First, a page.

Honestly, it is the same thing that we want to think about when designing any kind of learning solution. Consider your users. What do they need to know? Where are they when they need access to this information? What device(s) do they have with them? Further, can we drop the word “course”? We should focus on a user-centric design that is structured appropriately for the content. Let’s think more about connecting our audience with answers/ information in a way that is logical, practical, personalized and simplified to the extent possible.
What design considerations should be made for accessibility?
Not everyone is used to designing for accessibility, but many are at least somewhat familiar with 508 compliance. This is an area where I wish we would give more focus instead of just shortcut designing for the majority. When it comes to mobile, you have to know that individuals with visual (and other) disabilities will likely be using the device’s accessibility features. It is important to test with those features turned on, at a minimum, to validate your design. Apple has an Accessibility Programming Guide that I have found to be valuable as well.
What is your recommendation for tracking data to improve the mobile learning experience?
This is probably the area that is most exciting about mobile – it is forcing us to re-think how we evaluate the usefulness of what we build. For a few years now, several organizations have taken advantage of xAPI to capture very specific data on how users are interacting with content. I have seen everything from tracking a user’s path through a scenario to identifying specific failure points in a simulation. If we can learn more about the user and their environment (context) through content interaction, we can continue to improve upon their experience and better support their development and performance. I highly recommend building a project that reports XAPI statements, even if you are just using a free Learning Record Store (LRS) to test it. There are tons of opportunities to learn about xAPI, whether it is at an upcoming conference like DevLearn’s xAPI Camp or on your own time through a MOOC or other resources.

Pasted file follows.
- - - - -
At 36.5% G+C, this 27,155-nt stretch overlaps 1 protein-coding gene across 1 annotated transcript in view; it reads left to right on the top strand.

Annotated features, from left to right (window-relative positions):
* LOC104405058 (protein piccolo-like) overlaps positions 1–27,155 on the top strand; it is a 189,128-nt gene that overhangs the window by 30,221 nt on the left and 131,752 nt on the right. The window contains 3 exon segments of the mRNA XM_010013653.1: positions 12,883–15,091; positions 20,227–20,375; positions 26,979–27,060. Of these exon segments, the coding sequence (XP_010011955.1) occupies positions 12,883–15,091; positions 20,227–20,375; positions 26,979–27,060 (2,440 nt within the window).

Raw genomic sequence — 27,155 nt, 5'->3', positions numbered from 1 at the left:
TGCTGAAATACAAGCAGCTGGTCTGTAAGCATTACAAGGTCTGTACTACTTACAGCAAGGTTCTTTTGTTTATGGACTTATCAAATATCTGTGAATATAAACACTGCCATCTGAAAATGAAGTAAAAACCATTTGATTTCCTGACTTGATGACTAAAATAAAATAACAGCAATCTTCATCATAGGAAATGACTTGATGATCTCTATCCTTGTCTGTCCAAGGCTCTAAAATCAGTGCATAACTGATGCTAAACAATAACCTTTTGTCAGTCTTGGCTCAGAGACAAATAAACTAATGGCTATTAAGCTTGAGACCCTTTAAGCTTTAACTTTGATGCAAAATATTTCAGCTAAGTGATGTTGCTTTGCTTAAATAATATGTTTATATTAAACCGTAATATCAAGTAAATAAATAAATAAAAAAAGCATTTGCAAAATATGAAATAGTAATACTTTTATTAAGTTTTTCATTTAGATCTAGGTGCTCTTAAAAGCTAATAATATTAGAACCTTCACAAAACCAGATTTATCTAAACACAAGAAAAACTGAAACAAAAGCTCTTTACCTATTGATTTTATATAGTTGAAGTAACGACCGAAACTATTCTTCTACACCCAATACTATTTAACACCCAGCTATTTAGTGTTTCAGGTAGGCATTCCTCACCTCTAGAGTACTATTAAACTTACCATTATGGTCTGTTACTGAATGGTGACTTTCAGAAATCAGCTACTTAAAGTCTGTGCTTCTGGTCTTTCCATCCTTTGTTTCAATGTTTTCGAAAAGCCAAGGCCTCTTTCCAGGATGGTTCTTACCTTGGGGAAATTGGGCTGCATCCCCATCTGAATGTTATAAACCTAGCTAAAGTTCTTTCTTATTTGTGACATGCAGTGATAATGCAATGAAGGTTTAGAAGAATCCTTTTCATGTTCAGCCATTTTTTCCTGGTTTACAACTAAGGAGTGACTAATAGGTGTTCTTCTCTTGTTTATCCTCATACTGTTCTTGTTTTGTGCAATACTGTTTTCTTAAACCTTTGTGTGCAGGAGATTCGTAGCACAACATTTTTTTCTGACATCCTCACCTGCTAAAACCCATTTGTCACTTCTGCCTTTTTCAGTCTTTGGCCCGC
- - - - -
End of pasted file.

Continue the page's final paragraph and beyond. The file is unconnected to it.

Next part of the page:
What are future trends you see in mobile learning development and design?
I’m already seeing a big transition from mobile being something that just a few companies or industries are interested in to wider adoption of mobile as a platform. In the last few years, I have noticed that attendees in my mobile workshops are increasingly more mobile savvy. Many are already leveraging mobile in a variety of ways, whether it is delivering content or peer-to-peer sharing/ collaboration. I think that we will continue to see improvements in our tools, or altogether new tools, that better support mobile development. Specifically, I’m hoping that we see better responsive project support and the ability to take advantage of xAPI a little more easily.
Where I’d like to see us continue to improve is in the area of content management and strategy. We need to continue to refocus away from just the output, or deliverable, and getting a better handle on our real content. I am also really pushing for us to look at thoughtful design of other types of mobile experiences, like digital publishing (interactive ebooks) and video.
LMS vendors will have to continue to push the limits of hosting a variety of content with the flexibility and administrative control to measure and track more than just access, time, and completion. To that end, I’m noticing more vendors trying to support xAPI with built-in LRSs and dashboards. Some are also supporting and a wider range of content types in a mobile environment, and I expect that we will continue to see that shift.
Share your mobile development experiences in the comments. Check out the meLearning Solutions blog for more of Sarah’s insights!